Under the title “Shoyn nishto der nekhtn” (Yesterday is already gone), the song was published in 1917 by the Society for Jewish Folk Music in Petrograd as an anonymous folksong in an arrangement by M. Shalit which he dedicated to Chaim Zhitlovsky. in his 1938-39 collection, Mikhl Gelbart erroneously attributed the song to Zhitlovsky.
Dr. Isaac Fein (Baltimore, Md.) in Pearls, February 15, 1976, shows the similarity to a Hebrew verse by Rabbi Isaiah Halevi Horovets (1570-1628) which begins “Haover — Kholaf” (The past is over). In Pearls, June 6, 1976, Chaim Leib Fuks (Miami Beach, Fla.) cites a longer Yiddish song by Rabbi Isaac of Vorke that contains the two verses. Also Jacob Gorelik, (Bronx, N.Y.) brings a Ukrainian parallel: “Vipyem, kum, vipyem tut” (Let’s drink friends, let’s drink here). The melody is sung to the song “Nye zhuritsi khloptsi” in the Seyfer hanigunim of the Lubavitcher Hassidim.
Folklorist S. Kaczerginski provides an additional stanza in a manuscript which he sent the compilers before his death in 1954: “Hulyet, hulyet, brider, varft mit berd un poles:/ Ot azoy, ot azoy tantst a yid in goles” (Be merry, brothers, let your beards and coats fly: this is how a Jew dances in the Diaspora).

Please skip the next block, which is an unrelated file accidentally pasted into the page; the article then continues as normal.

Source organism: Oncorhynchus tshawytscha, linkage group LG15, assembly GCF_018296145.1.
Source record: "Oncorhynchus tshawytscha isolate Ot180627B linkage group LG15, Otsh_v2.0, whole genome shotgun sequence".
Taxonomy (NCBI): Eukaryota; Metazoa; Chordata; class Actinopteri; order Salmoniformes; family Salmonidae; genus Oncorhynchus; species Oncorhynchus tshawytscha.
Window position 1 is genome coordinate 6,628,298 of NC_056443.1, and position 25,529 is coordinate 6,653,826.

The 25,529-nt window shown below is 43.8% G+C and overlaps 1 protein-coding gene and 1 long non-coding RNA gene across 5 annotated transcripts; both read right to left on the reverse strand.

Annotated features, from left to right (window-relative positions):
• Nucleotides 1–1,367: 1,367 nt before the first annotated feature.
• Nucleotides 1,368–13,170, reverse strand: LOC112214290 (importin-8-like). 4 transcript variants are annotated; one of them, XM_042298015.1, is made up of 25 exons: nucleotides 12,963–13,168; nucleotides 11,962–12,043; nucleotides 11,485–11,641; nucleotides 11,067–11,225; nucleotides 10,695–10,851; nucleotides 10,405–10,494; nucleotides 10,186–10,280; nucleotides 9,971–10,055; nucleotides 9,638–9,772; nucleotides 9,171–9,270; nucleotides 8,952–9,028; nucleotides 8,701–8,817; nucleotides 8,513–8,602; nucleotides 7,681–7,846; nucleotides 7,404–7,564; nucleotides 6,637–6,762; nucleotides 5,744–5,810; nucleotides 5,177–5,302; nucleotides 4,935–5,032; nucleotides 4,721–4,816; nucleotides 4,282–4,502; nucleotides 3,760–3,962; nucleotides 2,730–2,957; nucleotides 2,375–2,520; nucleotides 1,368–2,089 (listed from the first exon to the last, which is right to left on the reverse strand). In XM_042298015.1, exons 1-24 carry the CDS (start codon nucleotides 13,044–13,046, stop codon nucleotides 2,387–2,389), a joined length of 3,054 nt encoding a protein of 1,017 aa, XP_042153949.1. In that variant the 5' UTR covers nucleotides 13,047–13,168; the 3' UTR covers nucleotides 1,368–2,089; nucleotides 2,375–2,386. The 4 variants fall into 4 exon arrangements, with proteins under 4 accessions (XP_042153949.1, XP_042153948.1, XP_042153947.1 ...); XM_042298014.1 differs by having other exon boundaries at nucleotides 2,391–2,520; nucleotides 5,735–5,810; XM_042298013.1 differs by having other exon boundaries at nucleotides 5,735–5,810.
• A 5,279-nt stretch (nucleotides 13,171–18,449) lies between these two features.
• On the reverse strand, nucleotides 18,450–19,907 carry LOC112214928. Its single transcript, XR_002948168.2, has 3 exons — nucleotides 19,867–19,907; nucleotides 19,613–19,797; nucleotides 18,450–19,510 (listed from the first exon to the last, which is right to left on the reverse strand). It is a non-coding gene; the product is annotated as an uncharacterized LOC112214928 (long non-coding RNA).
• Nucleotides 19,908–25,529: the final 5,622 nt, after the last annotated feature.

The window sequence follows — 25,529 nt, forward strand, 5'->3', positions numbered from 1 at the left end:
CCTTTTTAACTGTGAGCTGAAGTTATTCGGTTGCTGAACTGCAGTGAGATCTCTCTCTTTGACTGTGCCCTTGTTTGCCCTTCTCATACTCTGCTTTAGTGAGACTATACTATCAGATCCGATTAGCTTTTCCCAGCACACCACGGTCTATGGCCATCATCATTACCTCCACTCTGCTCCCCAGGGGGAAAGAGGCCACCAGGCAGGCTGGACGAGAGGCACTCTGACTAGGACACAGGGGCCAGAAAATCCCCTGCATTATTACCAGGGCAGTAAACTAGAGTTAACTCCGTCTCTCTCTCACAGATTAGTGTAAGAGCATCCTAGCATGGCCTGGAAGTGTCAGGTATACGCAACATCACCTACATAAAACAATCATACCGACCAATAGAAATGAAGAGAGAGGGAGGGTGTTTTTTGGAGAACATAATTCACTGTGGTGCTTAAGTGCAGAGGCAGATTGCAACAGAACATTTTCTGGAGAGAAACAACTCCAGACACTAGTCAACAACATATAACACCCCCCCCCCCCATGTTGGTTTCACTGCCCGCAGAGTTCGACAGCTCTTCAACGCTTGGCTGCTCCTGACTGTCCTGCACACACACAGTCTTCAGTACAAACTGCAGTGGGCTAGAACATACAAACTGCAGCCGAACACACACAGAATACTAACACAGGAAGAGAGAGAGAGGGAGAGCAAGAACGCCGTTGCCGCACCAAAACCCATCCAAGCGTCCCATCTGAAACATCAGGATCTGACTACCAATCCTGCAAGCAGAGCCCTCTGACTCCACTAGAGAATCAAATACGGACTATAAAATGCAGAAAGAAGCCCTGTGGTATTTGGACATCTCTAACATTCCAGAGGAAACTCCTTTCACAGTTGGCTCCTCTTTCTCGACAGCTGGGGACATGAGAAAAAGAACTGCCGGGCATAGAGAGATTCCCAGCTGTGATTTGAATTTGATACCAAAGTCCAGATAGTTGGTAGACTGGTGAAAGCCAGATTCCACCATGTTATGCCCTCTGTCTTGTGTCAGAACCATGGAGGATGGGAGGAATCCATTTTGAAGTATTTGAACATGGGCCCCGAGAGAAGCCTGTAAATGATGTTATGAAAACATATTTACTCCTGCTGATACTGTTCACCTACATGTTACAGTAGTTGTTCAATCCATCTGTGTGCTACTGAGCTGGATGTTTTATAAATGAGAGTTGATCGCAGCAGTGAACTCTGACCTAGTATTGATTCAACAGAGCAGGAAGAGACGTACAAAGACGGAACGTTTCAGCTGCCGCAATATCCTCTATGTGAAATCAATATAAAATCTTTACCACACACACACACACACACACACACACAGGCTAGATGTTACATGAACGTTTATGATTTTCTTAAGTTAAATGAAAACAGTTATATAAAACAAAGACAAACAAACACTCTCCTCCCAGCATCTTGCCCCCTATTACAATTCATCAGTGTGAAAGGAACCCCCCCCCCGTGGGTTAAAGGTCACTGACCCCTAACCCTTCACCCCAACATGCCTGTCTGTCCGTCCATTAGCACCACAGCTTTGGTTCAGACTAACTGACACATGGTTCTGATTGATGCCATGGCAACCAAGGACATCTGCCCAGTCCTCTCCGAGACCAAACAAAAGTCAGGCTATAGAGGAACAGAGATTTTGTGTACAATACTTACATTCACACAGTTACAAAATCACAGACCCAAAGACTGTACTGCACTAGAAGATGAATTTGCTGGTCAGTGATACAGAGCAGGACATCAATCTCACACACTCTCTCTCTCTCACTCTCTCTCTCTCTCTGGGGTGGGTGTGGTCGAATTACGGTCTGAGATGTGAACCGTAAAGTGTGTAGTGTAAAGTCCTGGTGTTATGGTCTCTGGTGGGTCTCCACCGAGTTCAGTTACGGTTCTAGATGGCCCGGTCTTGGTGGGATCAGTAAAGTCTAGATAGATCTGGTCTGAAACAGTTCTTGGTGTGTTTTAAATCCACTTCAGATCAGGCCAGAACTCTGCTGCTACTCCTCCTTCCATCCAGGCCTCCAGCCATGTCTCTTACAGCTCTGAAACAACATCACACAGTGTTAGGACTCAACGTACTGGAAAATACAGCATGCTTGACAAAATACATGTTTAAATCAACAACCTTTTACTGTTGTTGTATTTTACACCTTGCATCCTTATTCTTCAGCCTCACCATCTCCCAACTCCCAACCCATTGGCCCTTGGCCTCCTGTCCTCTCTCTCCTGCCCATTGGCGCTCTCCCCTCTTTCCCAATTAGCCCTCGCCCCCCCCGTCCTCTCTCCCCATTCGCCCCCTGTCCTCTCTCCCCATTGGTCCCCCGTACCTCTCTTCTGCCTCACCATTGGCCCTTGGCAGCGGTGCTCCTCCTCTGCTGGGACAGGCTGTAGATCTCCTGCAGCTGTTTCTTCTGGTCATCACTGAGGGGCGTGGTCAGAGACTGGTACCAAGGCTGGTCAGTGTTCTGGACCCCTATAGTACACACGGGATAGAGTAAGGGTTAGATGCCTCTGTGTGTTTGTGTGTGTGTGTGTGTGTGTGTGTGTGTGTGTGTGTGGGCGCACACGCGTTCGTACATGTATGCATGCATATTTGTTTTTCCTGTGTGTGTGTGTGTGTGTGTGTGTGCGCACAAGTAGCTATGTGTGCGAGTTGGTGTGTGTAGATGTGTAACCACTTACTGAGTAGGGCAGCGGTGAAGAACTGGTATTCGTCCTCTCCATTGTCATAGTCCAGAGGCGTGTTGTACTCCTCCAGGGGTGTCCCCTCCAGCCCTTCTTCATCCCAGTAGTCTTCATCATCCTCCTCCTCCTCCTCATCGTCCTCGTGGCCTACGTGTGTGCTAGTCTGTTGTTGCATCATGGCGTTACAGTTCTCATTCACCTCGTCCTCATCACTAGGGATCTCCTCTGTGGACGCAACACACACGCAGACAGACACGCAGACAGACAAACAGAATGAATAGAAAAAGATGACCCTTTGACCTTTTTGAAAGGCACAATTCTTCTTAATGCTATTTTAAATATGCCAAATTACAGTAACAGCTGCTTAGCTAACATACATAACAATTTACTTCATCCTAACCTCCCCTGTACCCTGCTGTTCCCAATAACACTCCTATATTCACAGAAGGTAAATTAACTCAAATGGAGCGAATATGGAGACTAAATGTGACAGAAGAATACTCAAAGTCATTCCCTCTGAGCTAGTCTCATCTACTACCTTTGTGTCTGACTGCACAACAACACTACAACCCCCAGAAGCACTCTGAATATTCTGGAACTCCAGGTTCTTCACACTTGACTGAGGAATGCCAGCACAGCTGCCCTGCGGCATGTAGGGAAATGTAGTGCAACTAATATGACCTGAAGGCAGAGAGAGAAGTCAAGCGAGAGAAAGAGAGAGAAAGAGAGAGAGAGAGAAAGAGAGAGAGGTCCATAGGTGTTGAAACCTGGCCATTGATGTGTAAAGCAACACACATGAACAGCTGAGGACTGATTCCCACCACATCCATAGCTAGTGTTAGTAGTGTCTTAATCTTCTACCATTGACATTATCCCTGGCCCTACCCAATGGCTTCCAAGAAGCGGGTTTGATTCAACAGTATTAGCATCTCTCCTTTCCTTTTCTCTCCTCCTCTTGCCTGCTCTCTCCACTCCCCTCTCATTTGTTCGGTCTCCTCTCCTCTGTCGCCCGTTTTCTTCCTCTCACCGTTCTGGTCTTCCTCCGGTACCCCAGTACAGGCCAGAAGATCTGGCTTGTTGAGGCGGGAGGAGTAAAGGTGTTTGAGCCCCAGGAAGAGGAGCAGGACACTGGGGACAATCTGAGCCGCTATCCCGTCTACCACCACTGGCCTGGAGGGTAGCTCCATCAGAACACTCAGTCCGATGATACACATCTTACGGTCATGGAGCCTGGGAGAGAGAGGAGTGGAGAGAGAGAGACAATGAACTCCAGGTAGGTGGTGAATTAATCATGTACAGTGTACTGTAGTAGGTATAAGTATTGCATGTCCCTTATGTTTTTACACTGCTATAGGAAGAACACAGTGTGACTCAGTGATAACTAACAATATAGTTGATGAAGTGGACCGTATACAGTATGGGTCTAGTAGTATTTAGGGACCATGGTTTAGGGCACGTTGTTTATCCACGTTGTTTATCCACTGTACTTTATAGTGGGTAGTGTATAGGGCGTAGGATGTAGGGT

Yesterday is gone,
And tomorrow is not here yet.
There is only a little bit of today;
Don’t disturb it with worry.
Grab a drink as long as you’re alive,
In the world to come, you won’t get any.
S’iz nito keyn nekhtn,
S’nokh nito der morgn;
S’iz nokh do a bisele haynt,
Shtert im nit mit zorgn.
Khapt arayn a shnepsl,
Kol-zman ir zent baym lebn;
Im irtse hashem oyf yener velt
Vet men aykh nisht gebn.
ס’איז ניטאָ. קײן נעכטן,
ס’נאָך ניטאָ דער מאָרגן;
ס’איז נאָך דאָ אַ ביסעלע הײַנט,
שטערט אים ניט מיט זאָרגן.
כאַפּט אַרײַן אַ שנעפּסל,
כּל־זמן איר זענט בײַם לעבן;
אם־ירצה־השם אױף יענער װעלט
װעט מען אײַך נישט געבן.
Song Title: S’iz Nito Keyn Nekhtn
First published in 1988 as Pearls of Yiddish Song: Favorite Folk, Art and Theatre Songs, this anthology contains 115 songs. Some material had never been published, while others, included in rare song collections or sheet music, were largely inaccessible. The songs presented reflect Jewish life in Eastern Europe and the United States and depict childhood, love, family celebrations, poverty, work and struggle. There are also songs from the Hasidic and Maskilic movements, songs of Zion and of America, as well as songs from the Yiddish theater.
The title of this anthology derives from the weekly two-page feature column “Pearls of Yiddish Poetry,” which the compilers Yosl and Chana Mlotek initiated in 1970 in the Yiddish newspaper Der Forvertz (the Yiddish Daily Forward). Hundreds of readers from around the world — including authors, composers, singers, actors — became co-participants in this collective folk project and recalled melodies, lines, fragments, stanzas and their variants of songs, poems, and plays which they had heard in their youth. At first, readers sent in only written material. Later, they also taped songs on cassettes, many of whose melodies had, until then, never been recorded. They also identified and supplied missing information regarding lyricists, poets, and composers and described the circumstances surrounding the songs’ origins, their dissemination, diffusion and impact.